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Agia Fotia Beach in south east Crete


Agia Fotia is a coastal village at about a quarter of an hour drive east of Ierapatra (13 kilometers), in the south east of the island of Crete. It is between Ferma and Koutsouras. The area is very quiet and picturesque. In order to reach Agia Fotia you take the exit leading from the main road that runs between Ierapetra and the seaside resort of Makrigialos.

The beach of Agia Fotia is about 150 – 200 meters long. It is a sandy beach with crystal clear waters. The beach is surrounded by high mountains. Here and there you find trees for some shade, but there are also a number of umbrellas and sun beds for rent.



The Village and the Beaches of Xerokampos in Southeast Crete


Xerokampos is located in the extreme southeast of Crete and can be reached from the substantial village of Ziros or from the village of Zakros which is more north. The roads are good here. Xerokampos is not really like a village or a beach, but it is more like a collection of different beaches, and groups of houses, a hotel, a pension, a few tavernas. The houses, the accommodations and the tavernas lie a bit scattered over the valley. There are three “main beaches” and  several other smaller in the area.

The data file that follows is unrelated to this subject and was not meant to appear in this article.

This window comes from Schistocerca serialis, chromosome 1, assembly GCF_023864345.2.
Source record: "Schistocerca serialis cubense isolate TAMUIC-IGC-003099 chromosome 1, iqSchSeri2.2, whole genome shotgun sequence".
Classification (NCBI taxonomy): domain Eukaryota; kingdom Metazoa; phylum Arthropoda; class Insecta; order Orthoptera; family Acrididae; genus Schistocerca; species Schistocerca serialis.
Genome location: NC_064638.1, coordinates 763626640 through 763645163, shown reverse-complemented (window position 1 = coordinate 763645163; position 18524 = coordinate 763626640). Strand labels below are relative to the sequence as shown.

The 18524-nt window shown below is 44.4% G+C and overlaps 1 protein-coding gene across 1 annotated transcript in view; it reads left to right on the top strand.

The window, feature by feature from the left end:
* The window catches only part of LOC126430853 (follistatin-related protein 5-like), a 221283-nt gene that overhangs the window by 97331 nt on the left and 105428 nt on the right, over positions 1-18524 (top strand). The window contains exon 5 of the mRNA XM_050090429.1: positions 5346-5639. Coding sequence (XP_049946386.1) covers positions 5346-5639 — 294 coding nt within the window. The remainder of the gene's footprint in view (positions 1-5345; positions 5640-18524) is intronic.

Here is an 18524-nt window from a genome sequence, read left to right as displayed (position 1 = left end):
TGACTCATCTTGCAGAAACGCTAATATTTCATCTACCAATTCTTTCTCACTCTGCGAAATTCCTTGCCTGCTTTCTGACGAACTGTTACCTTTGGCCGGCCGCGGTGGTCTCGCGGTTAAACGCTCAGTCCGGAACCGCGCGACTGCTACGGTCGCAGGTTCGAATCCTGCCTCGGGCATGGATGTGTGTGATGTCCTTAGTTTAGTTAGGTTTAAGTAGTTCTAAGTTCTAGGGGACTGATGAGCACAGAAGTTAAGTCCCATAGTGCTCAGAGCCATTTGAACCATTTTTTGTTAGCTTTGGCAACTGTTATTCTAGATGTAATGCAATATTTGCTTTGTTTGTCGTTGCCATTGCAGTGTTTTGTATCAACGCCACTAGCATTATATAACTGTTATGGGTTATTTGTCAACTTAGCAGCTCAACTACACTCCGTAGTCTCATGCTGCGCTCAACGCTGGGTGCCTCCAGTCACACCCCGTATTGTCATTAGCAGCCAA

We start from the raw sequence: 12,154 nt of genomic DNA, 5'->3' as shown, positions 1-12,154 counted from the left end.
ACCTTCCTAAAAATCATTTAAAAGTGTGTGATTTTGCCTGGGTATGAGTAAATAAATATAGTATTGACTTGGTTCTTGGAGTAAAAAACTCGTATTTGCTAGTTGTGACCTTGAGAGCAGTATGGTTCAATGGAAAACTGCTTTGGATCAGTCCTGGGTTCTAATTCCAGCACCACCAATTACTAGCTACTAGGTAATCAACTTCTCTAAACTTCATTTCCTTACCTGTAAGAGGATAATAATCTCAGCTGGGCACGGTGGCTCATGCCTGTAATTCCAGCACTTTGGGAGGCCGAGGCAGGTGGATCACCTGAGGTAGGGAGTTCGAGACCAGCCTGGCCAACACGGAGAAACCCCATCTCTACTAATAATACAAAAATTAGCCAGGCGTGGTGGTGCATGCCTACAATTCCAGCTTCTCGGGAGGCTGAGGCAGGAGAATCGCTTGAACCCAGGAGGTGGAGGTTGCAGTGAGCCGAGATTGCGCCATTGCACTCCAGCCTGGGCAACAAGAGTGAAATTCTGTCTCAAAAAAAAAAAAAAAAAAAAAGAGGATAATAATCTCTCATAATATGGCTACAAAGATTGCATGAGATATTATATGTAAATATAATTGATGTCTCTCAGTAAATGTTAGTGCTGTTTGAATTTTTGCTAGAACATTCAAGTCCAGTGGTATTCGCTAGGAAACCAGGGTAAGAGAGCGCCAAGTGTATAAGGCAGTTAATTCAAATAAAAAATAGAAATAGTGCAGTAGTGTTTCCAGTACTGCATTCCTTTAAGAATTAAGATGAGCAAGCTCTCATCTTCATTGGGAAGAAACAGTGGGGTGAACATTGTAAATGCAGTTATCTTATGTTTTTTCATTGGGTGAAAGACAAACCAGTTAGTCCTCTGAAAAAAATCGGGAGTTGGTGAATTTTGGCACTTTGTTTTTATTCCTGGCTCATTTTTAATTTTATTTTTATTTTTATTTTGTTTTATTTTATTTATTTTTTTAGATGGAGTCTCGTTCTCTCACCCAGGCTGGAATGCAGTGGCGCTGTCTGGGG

The village of Xerokampos doesn’t really have a center and the houses are spread out over the area, there are many beaches to choose from, and a taverna every here and there. There were quite a number of hotels, apartment buildings and pensions, but they are all small scaled, so no large hotel complexes.  The area of Xerokampos was already inhabited in prehistoric times. There are remains of an Minoan town (which has not yet been excavated) and a sanctuary.

Here, the landscape is arid and truly eerie, characterized by bare rocks and steep mountains. The vegetation is limited to bushes and there are some places with a few olive groves.

Xerokambos is ideal for relaxing holidays and is not suggested for party animals. Here you will enjoy the crystal clear unspoilt beaches. Some of them are the “Ambelos” beaches, Argilos beach and Vourlia.

Xerokampos Village on the map

The city of Heraklion